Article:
In the news of the past several days are reports that the American Cancer Society is about to concede that screenings for breast and prostate cancer — long touted as the holy grail of preventive medicine — have instead led to a great deal of over-treatment, and worse. Plus admission by the Centers for Disease Control and Prevention that their pooh-poohing of Chronic Fatigue Syndrome has left a lot of folks suffering, perhpas needlessly, for decades.
Who in the world is there left to trust?
I do trust my physicians at Kaiser, and continue to hope the crafters of our elusive health reform bills are looking in Kaiser’s direction. My breast cancer was detected through a regular mammogram. How frequent these screenings should be is still a matter of debate, but in my case early detection led to a quick mastectomy, a small price to pay for living happily a few more years after. (The ever-after business is not a principal to which I subscribe.) On the other hand, small as my tumor was, who’s to say it might have sat there harmlessly a few more years untreated? Please don’t get me wrong; I would not have opted for waiting to see. Just wondering.
I’m not so sure about prostate cancer screening. But since what seems nearly every man I know over 65 has been diagnosed with prostate cancer after a routine screening, it’s possible to wonder about this too. An October 21 New York Times article cites a new analysis by Dr. Laura Esserman, a professor of surgery and radiology at the University of California, San Francisco and director of the Carol Frank Buck Breast Cancer Center and Dr. Ian Thompson, professor and chairman of the department of urology at the University of Texas Health Science Center, San Antonio that “runs counter to everything people have been told about cancer: They are finding cancers that do not need to be found because they would never spread and kill or even be noticed if left alone.” We the healthcare consumers aren’t getting any breaks. Here’s a whole new dilemma to mull over and decide upon: to screen or not to screen, to treat or not to treat. In one group of gentlemen friends I know, others newly diagnosed with prostate cancer are invited to hang out for an hour or so and listen to the pros and cons of the various treatment options — because within the group are men who have gone down at least 4 or 5 different paths.
Another re-evaluation, this one a little more sinister, centers around the dismissive attitude long held by the venerable Centers for Disease Control and Prevention, guardian of our national health and welfare where things like viruses and other causes of infectious disease are concerned. In a Times op ed piece titled ‘A Case of Chronic Denial‘, Hillary Johnson reports on a recent study in the journal Science about a virus found in prostate cancers which will be referred to here by its shorter name, XRMV. It now turns out that there may be a link between XRMV and Chronic Fatigue Syndrome, more commonly referred to these days as CFIDS, and the work now going on in this area of research could be significant in treatment of the latter. Having had a number of friends and family members suffering from CFIDS, I admit to being among those who occasionally thought it might be partly in one’s head, but also aware of the degree of misery and disability CFIDS can bring.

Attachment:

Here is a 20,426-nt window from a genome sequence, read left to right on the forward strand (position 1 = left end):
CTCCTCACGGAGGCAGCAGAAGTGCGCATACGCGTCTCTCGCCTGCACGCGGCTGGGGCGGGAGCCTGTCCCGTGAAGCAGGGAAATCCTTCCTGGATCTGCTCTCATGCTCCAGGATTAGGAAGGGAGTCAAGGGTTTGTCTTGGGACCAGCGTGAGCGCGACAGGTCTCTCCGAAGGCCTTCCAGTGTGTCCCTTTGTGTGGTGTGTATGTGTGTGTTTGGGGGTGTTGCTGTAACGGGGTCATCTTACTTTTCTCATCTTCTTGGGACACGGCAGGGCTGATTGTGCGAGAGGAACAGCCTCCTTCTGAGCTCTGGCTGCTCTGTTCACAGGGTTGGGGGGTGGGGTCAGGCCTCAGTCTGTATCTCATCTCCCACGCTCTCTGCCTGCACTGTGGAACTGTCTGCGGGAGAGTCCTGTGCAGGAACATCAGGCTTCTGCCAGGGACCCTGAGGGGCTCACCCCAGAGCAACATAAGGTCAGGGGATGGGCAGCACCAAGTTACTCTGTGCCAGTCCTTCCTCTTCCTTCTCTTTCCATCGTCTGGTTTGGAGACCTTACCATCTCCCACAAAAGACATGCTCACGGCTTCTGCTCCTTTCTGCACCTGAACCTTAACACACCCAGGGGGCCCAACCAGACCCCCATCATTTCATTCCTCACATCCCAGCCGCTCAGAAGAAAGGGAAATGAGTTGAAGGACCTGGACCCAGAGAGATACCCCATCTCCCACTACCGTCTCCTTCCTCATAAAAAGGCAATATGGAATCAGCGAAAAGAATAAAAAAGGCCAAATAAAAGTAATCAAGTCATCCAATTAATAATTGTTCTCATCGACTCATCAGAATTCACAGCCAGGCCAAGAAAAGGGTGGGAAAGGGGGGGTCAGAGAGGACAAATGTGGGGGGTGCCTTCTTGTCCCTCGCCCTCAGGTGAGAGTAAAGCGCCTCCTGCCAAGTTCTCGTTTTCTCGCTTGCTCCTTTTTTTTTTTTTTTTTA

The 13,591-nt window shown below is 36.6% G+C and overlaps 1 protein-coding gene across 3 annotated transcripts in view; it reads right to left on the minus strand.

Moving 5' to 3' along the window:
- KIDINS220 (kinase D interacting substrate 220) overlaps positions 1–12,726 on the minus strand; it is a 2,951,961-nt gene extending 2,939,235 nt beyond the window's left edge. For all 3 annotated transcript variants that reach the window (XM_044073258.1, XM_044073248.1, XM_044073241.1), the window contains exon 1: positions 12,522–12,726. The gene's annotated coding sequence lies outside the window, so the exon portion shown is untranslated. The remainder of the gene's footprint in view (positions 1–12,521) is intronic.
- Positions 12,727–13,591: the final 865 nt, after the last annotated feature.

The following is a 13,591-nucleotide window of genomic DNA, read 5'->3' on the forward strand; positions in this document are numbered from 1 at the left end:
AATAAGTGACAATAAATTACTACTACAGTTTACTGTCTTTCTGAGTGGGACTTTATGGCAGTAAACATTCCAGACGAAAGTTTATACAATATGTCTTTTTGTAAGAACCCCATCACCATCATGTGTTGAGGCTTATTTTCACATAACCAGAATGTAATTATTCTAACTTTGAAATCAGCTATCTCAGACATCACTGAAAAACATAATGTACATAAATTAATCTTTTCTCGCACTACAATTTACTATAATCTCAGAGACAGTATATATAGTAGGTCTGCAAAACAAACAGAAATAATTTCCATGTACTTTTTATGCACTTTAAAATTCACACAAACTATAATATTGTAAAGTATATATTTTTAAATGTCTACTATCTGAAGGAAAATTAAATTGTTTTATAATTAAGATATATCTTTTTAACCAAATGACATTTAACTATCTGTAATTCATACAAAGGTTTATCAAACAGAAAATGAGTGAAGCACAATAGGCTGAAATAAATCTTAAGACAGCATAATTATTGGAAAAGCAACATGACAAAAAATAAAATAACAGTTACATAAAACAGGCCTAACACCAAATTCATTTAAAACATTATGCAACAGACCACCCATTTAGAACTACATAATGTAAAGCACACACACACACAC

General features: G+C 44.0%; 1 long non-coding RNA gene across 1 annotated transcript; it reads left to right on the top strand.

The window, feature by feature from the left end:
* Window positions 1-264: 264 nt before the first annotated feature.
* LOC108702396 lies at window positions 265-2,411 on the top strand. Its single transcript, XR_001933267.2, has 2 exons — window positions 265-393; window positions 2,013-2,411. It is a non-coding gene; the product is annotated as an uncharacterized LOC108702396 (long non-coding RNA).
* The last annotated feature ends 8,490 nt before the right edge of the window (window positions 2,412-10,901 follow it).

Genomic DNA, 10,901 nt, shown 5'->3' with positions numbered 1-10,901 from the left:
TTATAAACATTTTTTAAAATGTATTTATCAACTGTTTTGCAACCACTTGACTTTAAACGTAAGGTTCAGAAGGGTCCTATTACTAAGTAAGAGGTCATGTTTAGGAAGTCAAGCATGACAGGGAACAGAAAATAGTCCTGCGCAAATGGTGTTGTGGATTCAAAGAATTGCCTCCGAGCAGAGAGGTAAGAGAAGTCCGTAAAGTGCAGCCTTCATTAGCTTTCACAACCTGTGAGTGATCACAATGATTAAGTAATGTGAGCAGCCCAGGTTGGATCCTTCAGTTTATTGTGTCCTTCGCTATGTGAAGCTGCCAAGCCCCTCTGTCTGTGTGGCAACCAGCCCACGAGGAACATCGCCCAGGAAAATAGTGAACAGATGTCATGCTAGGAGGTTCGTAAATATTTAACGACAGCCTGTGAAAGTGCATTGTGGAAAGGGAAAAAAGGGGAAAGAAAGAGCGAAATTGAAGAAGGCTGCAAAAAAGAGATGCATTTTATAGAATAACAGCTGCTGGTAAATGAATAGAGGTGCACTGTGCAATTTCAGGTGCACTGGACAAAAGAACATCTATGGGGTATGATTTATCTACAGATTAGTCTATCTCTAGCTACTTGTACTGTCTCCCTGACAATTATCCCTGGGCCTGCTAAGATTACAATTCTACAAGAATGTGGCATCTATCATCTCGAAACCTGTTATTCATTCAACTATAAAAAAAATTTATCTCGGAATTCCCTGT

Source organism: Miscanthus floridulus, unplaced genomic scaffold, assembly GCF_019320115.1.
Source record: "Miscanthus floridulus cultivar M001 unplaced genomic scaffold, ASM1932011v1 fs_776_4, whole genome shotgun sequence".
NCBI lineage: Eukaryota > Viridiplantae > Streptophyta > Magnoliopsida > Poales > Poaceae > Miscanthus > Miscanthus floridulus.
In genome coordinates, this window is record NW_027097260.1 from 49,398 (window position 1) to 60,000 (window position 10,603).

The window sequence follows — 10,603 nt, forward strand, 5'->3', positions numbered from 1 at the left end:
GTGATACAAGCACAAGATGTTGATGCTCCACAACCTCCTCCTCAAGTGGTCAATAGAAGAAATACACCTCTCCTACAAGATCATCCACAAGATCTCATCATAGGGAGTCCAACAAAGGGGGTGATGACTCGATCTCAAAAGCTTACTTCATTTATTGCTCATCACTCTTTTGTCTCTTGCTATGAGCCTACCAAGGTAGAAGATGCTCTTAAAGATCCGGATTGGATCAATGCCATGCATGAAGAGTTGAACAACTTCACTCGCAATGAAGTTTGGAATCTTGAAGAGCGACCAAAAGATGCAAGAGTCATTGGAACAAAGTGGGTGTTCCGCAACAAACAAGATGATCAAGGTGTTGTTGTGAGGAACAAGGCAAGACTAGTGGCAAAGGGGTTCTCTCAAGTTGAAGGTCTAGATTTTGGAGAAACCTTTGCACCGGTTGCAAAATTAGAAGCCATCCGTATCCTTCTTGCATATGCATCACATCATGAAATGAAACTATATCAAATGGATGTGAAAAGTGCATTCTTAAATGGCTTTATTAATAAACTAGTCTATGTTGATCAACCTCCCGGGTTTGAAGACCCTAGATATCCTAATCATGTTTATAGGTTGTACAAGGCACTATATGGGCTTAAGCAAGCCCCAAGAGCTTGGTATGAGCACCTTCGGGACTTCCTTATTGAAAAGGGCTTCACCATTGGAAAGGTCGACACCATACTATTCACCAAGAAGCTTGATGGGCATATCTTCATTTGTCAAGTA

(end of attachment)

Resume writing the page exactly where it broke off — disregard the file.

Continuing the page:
This space is not a health authority. It is, rather aimed at those of us 50-somethings and over, many of whom have trusted many of the above. Trust is good. Open-mindedness is better. Questioning might be best of all.
Science, including public health, is an evolving process. People do research, the conduct experiments, and sift through data and they come to a conclusion that seems justified based on all of that. Cholesterol and atherosclerosis is a good example, for centuries no one even knew that either existed. Fairly recently it was discovered there was a link between the amount of cholesterol in the blood and heart disease. Then they discovered that there were two kinds of cholesterol, the good kind (LDL) and the bad kind (HDL). Ten years from now they will discover something new.
We naturally want safe, decisive answers to our health concerns but most of the time they just don’t exist. There are no silver bullets out there, just the best ones we have at the moment.
Thanks David, you are surely right. I didn’t mean to be slamming science (except the CDC, which I generally admire, does seem a little culpable here.) My intention was just to point, once again, to the growing need for the individual to take responsibility for his or her own healthcare decisions, which means learning as much as possible about potential treatments and interventions.